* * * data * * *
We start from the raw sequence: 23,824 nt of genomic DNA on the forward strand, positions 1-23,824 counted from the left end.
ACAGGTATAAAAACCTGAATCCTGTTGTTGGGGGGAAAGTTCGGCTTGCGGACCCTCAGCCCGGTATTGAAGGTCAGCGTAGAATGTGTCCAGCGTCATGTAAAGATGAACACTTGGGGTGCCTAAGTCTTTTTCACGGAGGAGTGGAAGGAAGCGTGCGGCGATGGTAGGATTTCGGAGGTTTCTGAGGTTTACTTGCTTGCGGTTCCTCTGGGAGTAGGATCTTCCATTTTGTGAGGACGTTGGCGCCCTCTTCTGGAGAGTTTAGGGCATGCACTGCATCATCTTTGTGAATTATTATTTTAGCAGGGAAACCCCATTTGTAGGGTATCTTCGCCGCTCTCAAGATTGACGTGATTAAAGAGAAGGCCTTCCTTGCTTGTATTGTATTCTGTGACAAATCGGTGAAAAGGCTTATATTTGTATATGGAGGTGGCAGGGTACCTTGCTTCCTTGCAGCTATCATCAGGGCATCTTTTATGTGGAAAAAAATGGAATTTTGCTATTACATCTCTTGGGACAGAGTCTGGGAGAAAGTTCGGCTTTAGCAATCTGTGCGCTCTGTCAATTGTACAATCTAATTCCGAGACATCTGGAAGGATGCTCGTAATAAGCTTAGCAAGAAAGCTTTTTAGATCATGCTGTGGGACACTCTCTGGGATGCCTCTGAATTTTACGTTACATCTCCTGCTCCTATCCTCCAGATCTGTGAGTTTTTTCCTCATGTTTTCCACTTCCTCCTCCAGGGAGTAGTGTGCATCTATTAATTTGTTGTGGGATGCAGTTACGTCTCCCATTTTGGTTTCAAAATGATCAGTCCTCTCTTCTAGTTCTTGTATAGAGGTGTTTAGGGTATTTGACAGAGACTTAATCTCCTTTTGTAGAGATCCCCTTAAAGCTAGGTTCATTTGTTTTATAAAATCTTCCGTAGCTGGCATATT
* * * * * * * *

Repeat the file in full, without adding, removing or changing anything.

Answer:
We start from the raw sequence: 23,824 nt of genomic DNA on the forward strand, positions 1-23,824 counted from the left end.
ACAGGTATAAAAACCTGAATCCTGTTGTTGGGGGGAAAGTTCGGCTTGCGGACCCTCAGCCCGGTATTGAAGGTCAGCGTAGAATGTGTCCAGCGTCATGTAAAGATGAACACTTGGGGTGCCTAAGTCTTTTTCACGGAGGAGTGGAAGGAAGCGTGCGGCGATGGTAGGATTTCGGAGGTTTCTGAGGTTTACTTGCTTGCGGTTCCTCTGGGAGTAGGATCTTCCATTTTGTGAGGACGTTGGCGCCCTCTTCTGGAGAGTTTAGGGCATGCACTGCATCATCTTTGTGAATTATTATTTTAGCAGGGAAACCCCATTTGTAGGGTATCTTCGCCGCTCTCAAGATTGACGTGATTAAAGAGAAGGCCTTCCTTGCTTGTATTGTATTCTGTGACAAATCGGTGAAAAGGCTTATATTTGTATATGGAGGTGGCAGGGTACCTTGCTTCCTTGCAGCTATCATCAGGGCATCTTTTATGTGGAAAAAAATGGAATTTTGCTATTACATCTCTTGGGACAGAGTCTGGGAGAAAGTTCGGCTTTAGCAATCTGTGCGCTCTGTCAATTGTACAATCTAATTCCGAGACATCTGGAAGGATGCTCGTAATAAGCTTAGCAAGAAAGCTTTTTAGATCATGCTGTGGGACACTCTCTGGGATGCCTCTGAATTTTACGTTACATCTCCTGCTCCTATCCTCCAGATCTGTGAGTTTTTTCCTCATGTTTTCCACTTCCTCCTCCAGGGAGTAGTGTGCATCTATTAATTTGTTGTGGGATGCAGTTACGTCTCCCATTTTGGTTTCAAAATGATCAGTCCTCTCTTCTAGTTCTTGTATAGAGGTGTTTAGGGTATTTGACAGAGACTTAATCTCCTTTTGTAGAGATCCCCTTAAAGCTAGGTTCATTTGTTTTATAAAATCTTCCGTAGCTGGCATATT